The unadjusted trial balance should always be given a proper heading. This usually consists of the company name in the first line, the name of the trial balance in the second and the reporting period date in the third. The format for the proper heading is given below:

Company A
Unadjusted Trial Balance
January 21, 2020

Unadjusted Trial Balance Errors

Does Not Balance

If the totals of debit and credit columns of the unadjusted trial balance do not balance, one of the following errors might have occurred:

  1. A debit amount is erroneously posted as a credit amount or vice versa.
  2. The balances of the t-accounts are incorrect.
  3. The debit and credit columns of the unadjusted trial balance have been totaled wrong.
  4. One or more of the individual ledger account balances have not been listed in the trial balance report.
  5. Duplication in the listing of one of the individual account balances.

The above are the most common errors that occur due to which the trial balance does not balance. However, this is not an exhaustive list and there are a variety of other factors which could result in a mismatch.

Does Balance

There can be a situation where the bookkeeper has made errors in either of the preceding steps of the accounting cycle, but the unadjusted trial balance still balances. This could be due to a variety of factor as identified below:

  1. Error of omission: A journal entry for a transaction has been completely missed out on.
  2. Principle error: A transaction has been incorrectly journalized. For instance, a payment of rent could have treated as a payment for office supplies.
  3. Error of original entry: Both the debit and credit amounts of the journal entry have been overstated. Another situation exists where both the debit and credit amounts of the journal entry have been understated.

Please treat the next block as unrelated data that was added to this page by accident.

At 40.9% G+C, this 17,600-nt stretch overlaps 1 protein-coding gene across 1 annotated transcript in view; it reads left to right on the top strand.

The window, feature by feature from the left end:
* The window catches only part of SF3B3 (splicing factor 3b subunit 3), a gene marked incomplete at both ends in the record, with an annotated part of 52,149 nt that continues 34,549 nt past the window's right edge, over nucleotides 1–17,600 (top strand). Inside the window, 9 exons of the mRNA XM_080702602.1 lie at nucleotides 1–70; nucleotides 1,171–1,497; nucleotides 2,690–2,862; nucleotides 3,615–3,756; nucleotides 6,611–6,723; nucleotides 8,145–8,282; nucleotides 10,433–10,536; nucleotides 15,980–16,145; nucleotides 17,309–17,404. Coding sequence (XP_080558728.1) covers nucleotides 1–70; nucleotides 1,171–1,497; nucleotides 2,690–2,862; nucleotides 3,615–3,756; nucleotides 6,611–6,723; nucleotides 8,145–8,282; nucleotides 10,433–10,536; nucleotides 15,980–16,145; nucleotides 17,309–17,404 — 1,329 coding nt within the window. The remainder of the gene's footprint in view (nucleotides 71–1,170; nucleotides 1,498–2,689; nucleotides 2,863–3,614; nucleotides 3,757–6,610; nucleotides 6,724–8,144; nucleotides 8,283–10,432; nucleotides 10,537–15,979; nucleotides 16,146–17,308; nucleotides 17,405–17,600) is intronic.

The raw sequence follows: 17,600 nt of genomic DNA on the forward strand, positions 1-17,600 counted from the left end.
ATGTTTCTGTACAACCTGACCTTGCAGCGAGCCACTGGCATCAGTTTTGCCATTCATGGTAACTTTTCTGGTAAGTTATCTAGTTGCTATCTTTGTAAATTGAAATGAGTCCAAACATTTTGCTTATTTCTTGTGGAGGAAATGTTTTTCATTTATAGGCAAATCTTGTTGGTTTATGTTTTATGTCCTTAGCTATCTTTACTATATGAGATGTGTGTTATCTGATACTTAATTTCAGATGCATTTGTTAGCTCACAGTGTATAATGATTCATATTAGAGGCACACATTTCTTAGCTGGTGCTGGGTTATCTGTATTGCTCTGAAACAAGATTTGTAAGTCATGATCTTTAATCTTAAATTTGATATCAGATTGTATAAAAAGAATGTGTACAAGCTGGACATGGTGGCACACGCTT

4. Error of reversal: When the amounts are correct, but the account that should have been debited has been credited and the account that should have been credited has debited.
  5. Commission error: An incorrect account has been debited or credit. This is same as principle error in its nature. Principle error occurs due to a lack of accounting knowledge whereas a commission error occurs due to mistake or oversight.
  6. Duplication in the listing of multiple of the individual account balances.

So the quick rule of thumb here is:

  • If the trial balance does not balance, there is definitely an error somewhere
  • If the trial balance does balance, an error might still exist but it wouldn’t be quite so obvious as an unbalance

Unadjusted Trial Balance Example

Continuing with the books of Bob and his company, Bob’s Donut Shoppe, the next step for his bookkeeper after preparing the ledger accounts is to create an unadjusted trial balance. His unadjusted trial balance for the given period is given below:

Next Step

As you can see, the totals of debit columns and credit columns balances. However, this still does not mean that an error could not exist. The bookkeeper should examine the accounts thoroughly again before proceeding to the next step of creating adjusting entries for the period.